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As the cloud gets larger and easier to distort, it becomes more polarizable as polarizability is defined by how easily the valence electron cloud can be distorted. Dipoles and polarity are characteristics of covalent bonds, and so I'm guessing higher polarizability leads to the bond having some sort of dipole-like characteristics that make it more covalent in nature.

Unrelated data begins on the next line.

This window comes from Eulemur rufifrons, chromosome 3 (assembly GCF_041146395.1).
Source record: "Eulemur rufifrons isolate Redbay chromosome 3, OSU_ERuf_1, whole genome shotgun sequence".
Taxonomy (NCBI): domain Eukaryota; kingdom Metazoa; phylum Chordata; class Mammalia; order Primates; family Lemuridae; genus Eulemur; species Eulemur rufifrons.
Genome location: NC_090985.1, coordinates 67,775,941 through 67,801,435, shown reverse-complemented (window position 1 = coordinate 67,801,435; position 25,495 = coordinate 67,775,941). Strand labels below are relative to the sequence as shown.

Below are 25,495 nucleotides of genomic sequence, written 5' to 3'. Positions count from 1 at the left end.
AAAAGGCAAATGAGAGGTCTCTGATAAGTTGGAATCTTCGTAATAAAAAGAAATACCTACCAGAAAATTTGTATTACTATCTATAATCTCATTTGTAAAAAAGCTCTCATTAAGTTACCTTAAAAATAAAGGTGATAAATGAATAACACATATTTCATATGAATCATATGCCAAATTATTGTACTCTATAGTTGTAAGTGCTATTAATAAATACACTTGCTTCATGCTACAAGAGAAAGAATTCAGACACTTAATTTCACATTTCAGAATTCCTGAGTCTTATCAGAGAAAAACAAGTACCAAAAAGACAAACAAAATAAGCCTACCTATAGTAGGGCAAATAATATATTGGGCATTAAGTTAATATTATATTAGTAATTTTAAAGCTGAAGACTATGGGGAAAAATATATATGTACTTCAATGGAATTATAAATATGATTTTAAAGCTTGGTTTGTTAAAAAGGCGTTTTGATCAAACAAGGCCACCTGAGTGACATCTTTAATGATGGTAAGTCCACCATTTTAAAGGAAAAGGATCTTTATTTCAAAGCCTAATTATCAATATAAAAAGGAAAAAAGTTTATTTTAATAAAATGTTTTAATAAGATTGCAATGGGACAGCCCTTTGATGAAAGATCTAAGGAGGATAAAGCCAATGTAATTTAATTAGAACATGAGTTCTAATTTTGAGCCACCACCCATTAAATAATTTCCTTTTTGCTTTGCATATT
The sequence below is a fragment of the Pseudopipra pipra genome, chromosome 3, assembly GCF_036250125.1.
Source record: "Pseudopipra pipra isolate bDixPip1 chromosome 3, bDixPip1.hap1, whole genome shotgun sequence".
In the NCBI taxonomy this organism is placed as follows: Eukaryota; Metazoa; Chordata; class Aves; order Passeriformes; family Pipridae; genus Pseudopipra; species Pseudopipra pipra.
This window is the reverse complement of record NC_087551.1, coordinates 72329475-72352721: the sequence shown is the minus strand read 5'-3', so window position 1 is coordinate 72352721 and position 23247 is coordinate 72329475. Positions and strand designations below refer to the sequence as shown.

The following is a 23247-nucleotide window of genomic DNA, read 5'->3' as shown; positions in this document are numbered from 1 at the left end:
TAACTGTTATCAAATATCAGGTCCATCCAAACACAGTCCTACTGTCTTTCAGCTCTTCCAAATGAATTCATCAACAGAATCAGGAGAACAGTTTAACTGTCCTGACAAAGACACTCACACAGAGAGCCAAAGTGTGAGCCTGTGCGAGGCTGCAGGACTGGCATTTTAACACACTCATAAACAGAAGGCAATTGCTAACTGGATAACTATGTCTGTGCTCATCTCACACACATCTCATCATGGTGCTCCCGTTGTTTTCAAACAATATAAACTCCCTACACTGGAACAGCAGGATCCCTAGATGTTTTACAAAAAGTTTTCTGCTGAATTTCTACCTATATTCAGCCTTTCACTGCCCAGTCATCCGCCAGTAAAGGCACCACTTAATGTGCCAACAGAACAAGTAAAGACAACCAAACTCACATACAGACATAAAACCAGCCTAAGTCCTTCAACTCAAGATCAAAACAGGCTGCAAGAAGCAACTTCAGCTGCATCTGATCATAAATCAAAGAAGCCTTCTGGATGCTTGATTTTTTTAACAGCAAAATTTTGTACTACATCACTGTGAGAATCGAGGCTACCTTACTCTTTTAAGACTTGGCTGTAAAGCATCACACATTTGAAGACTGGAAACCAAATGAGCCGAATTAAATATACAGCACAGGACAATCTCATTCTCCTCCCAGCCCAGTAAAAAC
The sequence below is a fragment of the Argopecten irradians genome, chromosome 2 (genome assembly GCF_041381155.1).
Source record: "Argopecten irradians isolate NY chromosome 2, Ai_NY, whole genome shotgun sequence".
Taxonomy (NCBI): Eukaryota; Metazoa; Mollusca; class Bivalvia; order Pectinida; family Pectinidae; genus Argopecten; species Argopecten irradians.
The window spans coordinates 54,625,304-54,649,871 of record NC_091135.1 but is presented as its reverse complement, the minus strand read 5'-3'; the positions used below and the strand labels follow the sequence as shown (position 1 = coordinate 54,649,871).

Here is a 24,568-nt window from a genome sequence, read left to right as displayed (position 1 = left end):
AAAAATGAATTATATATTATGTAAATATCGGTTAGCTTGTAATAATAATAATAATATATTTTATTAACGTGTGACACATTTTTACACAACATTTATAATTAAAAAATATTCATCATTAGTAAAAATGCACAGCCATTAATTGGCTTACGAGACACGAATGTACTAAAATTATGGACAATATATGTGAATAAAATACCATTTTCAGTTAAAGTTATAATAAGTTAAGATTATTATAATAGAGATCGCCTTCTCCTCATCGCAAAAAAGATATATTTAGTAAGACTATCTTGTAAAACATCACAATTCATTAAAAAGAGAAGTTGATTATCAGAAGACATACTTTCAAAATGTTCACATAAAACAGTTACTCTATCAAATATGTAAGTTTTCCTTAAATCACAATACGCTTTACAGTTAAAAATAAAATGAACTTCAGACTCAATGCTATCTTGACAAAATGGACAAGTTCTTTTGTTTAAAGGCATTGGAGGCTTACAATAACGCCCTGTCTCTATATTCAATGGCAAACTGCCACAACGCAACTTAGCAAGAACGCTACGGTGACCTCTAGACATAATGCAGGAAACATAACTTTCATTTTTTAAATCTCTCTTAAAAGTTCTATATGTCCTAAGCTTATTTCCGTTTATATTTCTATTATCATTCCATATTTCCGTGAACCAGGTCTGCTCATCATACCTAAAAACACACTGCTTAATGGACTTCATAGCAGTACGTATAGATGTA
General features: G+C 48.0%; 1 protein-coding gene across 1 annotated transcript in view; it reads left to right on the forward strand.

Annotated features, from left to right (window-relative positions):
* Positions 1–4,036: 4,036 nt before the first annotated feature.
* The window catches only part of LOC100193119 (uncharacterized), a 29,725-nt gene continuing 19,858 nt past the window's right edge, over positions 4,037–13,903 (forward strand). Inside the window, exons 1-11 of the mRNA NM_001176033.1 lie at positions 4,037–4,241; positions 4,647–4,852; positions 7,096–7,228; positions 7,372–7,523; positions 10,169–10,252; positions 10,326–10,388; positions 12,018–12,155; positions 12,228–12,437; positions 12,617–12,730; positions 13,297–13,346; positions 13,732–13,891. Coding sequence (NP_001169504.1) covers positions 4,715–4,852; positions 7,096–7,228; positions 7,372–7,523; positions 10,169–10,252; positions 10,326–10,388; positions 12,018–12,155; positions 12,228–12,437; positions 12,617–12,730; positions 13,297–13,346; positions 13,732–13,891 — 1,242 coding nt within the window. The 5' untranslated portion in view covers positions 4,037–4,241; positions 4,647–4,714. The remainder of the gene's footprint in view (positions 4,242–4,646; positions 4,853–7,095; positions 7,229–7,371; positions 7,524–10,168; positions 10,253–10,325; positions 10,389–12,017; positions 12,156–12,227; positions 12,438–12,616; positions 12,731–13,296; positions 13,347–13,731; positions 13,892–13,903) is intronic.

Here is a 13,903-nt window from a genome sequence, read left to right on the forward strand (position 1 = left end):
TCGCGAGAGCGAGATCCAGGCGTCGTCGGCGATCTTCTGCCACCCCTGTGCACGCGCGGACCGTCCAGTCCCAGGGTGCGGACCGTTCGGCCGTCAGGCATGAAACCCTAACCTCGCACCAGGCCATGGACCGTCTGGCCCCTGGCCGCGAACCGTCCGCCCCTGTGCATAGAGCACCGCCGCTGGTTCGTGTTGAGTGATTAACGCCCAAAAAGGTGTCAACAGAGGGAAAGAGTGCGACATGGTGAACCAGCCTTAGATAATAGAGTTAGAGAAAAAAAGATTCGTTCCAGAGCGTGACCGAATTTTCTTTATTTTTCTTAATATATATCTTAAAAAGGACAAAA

Covalent character just means that instead of one element fully stealing electrons from the other their electron clouds share, not to the extent that covalent bonds share electrons but there is some sharing rather than solely taking electrons. The larger the atomic radii of an element the more easily the electron cloud can become distorted which means that element has a high polarizability and vice versa, elements with a smaller radius have more protons which want to bring in electrons thus they exhibit a high polarizing power. Hope that helps.
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